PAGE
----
Narratives, Ranajit Guha & Microcredit

I have been on an overdose of Ranajit Guha’s writings and papers from the Subaltern Studies over the past few weeks. Guha’s reasoning on the project of colonial historiography in Chandra’s death is something I, perhaps prematurely, feel overrated. Moreover, its increasing currency is suspect as far as the merit of the argument is concerned. The language of the text is highly imaginative and I like the way it is presented. The point that the colonial project asserted itself in ways like this trial of a deceased woman’s death is overdrawn. Guha’s big draw has been his highly imaginative language and the force with which the thoughts pound a reader’s mind – for instance, his claim of “reclaim the document for history”.

The paper has a certain dramatic force –

This essay begins with a transgression-a title that is designed to violate the intentions for which the material reproduced below has already served with two authorities-the authority of the law which
recorded the event in its present form and that of the editor who separated it from other items in an archive and gave it a place in another order-a book of documents collected for their sociological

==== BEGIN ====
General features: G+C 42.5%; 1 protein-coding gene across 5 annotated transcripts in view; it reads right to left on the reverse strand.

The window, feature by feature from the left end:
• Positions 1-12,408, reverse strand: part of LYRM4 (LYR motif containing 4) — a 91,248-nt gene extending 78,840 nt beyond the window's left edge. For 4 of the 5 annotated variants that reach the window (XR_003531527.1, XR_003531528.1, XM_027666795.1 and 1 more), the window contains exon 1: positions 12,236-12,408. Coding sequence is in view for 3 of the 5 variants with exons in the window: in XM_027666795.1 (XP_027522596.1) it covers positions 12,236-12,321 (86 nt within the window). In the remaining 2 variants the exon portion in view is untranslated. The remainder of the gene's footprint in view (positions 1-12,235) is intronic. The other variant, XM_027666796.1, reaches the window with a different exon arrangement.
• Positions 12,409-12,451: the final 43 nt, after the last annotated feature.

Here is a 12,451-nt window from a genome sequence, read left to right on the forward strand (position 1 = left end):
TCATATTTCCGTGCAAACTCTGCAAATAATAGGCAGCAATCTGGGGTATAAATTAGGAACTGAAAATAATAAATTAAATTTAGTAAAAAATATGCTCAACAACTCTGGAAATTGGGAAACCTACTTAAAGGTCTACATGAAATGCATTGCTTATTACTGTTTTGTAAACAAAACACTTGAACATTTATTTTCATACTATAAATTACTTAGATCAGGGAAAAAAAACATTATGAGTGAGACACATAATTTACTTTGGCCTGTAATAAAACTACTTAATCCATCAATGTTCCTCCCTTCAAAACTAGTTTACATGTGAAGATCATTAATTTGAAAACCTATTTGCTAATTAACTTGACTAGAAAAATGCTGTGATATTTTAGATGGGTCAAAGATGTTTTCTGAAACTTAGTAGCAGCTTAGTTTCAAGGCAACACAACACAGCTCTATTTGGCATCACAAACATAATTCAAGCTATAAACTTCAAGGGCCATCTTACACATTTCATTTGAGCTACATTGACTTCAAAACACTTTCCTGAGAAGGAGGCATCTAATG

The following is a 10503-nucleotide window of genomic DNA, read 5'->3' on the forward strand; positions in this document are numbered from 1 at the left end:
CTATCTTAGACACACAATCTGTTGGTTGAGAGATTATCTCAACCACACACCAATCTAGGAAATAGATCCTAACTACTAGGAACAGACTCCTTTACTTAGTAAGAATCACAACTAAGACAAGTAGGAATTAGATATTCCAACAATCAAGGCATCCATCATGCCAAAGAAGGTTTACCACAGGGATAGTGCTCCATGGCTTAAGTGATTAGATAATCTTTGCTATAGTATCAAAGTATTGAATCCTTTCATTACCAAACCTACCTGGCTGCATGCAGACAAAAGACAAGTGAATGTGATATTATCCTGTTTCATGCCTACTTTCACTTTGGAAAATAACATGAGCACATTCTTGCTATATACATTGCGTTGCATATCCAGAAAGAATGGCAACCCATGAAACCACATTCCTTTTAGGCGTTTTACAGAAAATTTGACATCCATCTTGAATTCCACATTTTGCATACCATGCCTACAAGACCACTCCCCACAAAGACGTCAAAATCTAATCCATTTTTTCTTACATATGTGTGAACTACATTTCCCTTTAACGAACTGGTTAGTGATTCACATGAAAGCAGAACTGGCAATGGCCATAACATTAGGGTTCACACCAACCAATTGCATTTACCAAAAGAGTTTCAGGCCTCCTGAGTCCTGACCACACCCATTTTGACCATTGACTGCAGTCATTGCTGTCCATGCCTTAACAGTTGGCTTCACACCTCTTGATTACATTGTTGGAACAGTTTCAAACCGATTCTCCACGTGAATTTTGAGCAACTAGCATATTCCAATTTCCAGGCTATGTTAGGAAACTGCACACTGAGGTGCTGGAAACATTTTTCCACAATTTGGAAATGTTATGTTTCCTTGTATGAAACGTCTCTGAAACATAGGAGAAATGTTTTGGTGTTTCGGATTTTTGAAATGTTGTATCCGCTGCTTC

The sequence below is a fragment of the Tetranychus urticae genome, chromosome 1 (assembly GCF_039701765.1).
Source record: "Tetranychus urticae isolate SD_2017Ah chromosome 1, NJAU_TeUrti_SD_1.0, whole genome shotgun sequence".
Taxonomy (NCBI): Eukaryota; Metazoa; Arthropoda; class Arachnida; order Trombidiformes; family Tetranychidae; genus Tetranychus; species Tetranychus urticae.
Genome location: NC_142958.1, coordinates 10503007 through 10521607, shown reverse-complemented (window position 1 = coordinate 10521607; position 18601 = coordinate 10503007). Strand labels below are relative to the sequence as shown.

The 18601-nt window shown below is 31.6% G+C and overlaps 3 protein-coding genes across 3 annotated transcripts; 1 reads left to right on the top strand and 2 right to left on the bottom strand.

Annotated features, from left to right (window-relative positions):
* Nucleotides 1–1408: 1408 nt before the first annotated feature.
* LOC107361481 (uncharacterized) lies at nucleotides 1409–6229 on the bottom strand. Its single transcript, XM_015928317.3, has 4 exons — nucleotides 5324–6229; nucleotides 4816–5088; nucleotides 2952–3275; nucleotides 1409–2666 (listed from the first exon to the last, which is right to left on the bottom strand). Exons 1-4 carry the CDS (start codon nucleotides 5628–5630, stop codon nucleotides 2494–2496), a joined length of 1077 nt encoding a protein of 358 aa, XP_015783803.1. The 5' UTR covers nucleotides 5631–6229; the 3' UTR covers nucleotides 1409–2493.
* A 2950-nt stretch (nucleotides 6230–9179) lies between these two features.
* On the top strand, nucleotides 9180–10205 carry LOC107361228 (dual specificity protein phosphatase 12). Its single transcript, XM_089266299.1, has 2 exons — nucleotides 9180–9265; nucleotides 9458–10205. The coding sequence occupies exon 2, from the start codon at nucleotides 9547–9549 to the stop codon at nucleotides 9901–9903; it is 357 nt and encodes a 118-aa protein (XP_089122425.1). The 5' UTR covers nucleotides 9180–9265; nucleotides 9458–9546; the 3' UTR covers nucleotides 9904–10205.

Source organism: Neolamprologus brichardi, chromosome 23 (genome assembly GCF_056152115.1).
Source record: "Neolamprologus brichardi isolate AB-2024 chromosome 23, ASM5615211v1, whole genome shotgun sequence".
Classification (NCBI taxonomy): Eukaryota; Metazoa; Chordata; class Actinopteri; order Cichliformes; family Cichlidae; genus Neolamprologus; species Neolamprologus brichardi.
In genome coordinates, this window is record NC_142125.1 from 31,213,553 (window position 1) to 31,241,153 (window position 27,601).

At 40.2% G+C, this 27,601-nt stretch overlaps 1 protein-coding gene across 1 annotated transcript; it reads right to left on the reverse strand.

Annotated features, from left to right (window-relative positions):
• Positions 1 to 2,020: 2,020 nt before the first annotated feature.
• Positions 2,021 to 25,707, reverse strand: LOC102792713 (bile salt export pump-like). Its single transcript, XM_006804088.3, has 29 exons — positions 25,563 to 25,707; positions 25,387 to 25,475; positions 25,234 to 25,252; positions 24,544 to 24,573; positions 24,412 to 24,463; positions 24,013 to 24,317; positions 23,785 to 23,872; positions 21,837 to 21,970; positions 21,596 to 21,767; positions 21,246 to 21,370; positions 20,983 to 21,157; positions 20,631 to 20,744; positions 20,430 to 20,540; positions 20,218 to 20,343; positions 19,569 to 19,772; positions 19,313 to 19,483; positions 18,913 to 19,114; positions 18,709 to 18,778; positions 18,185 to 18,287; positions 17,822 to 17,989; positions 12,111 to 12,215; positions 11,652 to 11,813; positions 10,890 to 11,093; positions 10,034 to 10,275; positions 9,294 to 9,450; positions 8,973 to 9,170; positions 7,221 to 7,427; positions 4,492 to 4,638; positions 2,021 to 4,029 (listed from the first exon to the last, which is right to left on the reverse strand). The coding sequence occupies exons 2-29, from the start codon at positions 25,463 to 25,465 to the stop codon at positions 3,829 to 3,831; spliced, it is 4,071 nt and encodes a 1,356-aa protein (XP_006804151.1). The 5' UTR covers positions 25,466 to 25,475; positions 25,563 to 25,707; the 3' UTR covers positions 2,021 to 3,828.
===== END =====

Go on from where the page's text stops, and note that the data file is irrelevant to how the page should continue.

interest. The movement between these two intentions-the law’s and the scholar’s-suggests the interposition of other wills and purposes.

He goes on further to state that “we know nothing of them (historical events) except that they must have occurred”. Having said this, the exercise situates itself in an imaginary domain where the scholar’s guess is as good as any other person thinking about it. But for Guha –

 the very fact that they occurred, in whatever unspecified ways, would justify yet another intervention– a return·to the terminal points of the shift, the only visible sites of legal and editorial intentionality, in order to desecrate them by naming the material once again and textualizing it for a new purpose.

This obsession of social scientists as Guha is beyond me. It is hard to understand why should this view of colonial historiography prevail over the other narratives.

However, I realized while talking to a friend that distinct dissections as these of an action could be useful and may be a simple way of looking at the microcredit debate between Grameen and SKS as it unfolded last year. We began enquiring if SKS followed the same approach as that of Grameen and where did the difference lay. I have keenly followed several sharp dissections of the issue and long drawn analyses on these two organizations, particularly at CGDEV’s blog. But what we discussed here was at a larger, ‘approach’ front.

Grameen and SKS have not followed the same model. In fact in a long drawn and public debate Prof. Yunus has criticized Akula’s SKS way of microcredit. He was alluding to the fact that SKS variety is essentially “commercial microcredit” whereas Grameen’s origin and current mode of work as well, is significantly different and in not-for-profit mode. (A quick “Yunus vs Akula” search should yield relevant links to the spat that happened between them last year.)